As old information piles up in the proverbial “digital attic” of your legacy systems, intruders can use these forgotten or unprotected archives to gain access to your other more sensitive assets. With a solid information governance plan in place, you can prevent these dusty corners from becoming risky havens where data breaches can occur.


What Is an Incident Response Plan and Do I Need One?

Incident Response encompasses the processes and actions that address, handle, and manage the outcome of a security incident in a way that reduces recovery time and cost.

Unfortunately, security incidents are an inevitable part of today’s business. Despite all the security network devices, security applications, and policies, eventually, a hacker may find a system or network vulnerability that allows them to break in.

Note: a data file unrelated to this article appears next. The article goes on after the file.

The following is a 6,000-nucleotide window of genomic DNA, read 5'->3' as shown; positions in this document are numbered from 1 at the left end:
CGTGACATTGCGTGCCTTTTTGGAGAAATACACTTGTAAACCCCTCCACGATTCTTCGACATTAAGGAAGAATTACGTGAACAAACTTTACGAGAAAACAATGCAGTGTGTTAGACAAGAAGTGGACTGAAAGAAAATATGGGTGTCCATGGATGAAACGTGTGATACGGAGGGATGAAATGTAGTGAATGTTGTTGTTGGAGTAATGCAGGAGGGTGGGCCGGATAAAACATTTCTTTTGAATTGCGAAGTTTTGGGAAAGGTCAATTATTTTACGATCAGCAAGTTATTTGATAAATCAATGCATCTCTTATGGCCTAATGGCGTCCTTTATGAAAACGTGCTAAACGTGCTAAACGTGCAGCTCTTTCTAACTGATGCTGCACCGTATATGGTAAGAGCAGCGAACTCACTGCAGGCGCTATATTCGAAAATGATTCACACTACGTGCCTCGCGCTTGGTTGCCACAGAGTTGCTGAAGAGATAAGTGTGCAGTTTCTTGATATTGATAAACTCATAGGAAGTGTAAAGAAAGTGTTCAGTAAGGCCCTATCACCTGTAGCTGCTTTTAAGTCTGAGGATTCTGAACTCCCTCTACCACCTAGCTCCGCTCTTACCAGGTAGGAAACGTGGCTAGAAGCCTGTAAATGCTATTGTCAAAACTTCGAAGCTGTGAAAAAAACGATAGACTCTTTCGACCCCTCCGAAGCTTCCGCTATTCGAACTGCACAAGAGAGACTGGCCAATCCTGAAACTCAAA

By having an incident response plan in place, once your IR team is trained and knows how to act, this can mean the difference between a successfully mitigated attack and a dangerous data breach.

An incident response plan will guide your teams through a security incident, step by step, to contain and minimize the damage once an attack is detected. An added benefit to creating a working plan with full support from all the involved areas of the organization is that trial simulations can be run as practice exercises, allowing all the involved players to understand how to spring into action at the first sign of an attack and work together to stop it.


The-10-Point-Cybersecurity-Checklist

Fady Bashay

Fady Bashay is a Security Consultant who specializes in PKI, Certificate lifecycle management, cryptography and key management. He has a Master of Engineering Information System Security from Concordia University in Montreal and is working at Difenda Inc. as a Senior Information Security Consultant.